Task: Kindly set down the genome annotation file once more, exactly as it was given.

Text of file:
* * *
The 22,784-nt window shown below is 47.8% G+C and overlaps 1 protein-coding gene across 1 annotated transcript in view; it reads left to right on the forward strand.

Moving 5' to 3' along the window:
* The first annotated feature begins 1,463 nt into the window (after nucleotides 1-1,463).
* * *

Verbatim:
The 22,784-nt window shown below is 47.8% G+C and overlaps 1 protein-coding gene across 1 annotated transcript in view; it reads left to right on the forward strand.

Moving 5' to 3' along the window:
* The first annotated feature begins 1,463 nt into the window (after nucleotides 1-1,463).